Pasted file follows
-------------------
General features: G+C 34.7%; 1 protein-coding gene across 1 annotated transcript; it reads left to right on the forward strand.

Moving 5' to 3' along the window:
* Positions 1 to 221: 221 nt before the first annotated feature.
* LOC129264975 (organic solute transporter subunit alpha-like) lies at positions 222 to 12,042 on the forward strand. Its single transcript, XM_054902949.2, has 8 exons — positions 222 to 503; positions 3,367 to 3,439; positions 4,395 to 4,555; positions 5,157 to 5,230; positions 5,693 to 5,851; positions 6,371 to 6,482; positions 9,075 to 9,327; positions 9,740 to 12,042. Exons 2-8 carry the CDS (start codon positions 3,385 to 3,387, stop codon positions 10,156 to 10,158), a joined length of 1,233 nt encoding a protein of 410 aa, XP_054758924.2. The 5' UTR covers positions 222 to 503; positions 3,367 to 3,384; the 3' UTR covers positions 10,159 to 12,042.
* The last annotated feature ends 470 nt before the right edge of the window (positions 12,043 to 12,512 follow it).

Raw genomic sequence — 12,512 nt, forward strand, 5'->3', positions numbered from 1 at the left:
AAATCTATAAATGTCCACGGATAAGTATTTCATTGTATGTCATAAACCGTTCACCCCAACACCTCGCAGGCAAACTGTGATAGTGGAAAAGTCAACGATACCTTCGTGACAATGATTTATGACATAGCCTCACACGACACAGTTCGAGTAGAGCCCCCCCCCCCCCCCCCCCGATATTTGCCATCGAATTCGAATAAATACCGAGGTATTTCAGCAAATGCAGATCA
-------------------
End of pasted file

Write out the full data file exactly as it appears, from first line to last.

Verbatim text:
General features: G+C 34.7%; 1 protein-coding gene across 1 annotated transcript; it reads left to right on the forward strand.

Moving 5' to 3' along the window:
* Positions 1 to 221: 221 nt before the first annotated feature.
* LOC129264975 (organic solute transporter subunit alpha-like) lies at positions 222 to 12,042 on the forward strand. Its single transcript, XM_054902949.2, has 8 exons — positions 222 to 503; positions 3,367 to 3,439; positions 4,395 to 4,555; positions 5,157 to 5,230; positions 5,693 to 5,851; positions 6,371 to 6,482; positions 9,075 to 9,327; positions 9,740 to 12,042. Exons 2-8 carry the CDS (start codon positions 3,385 to 3,387, stop codon positions 10,156 to 10,158), a joined length of 1,233 nt encoding a protein of 410 aa, XP_054758924.2. The 5' UTR covers positions 222 to 503; positions 3,367 to 3,384; the 3' UTR covers positions 10,159 to 12,042.
* The last annotated feature ends 470 nt before the right edge of the window (positions 12,043 to 12,512 follow it).

Raw genomic sequence — 12,512 nt, forward strand, 5'->3', positions numbered from 1 at the left:
AAATCTATAAATGTCCACGGATAAGTATTTCATTGTATGTCATAAACCGTTCACCCCAACACCTCGCAGGCAAACTGTGATAGTGGAAAAGTCAACGATACCTTCGTGACAATGATTTATGACATAGCCTCACACGACACAGTTCGAGTAGAGCCCCCCCCCCCCCCCCCCCGATATTTGCCATCGAATTCGAATAAATACCGAGGTATTTCAGCAAATGCAGATCA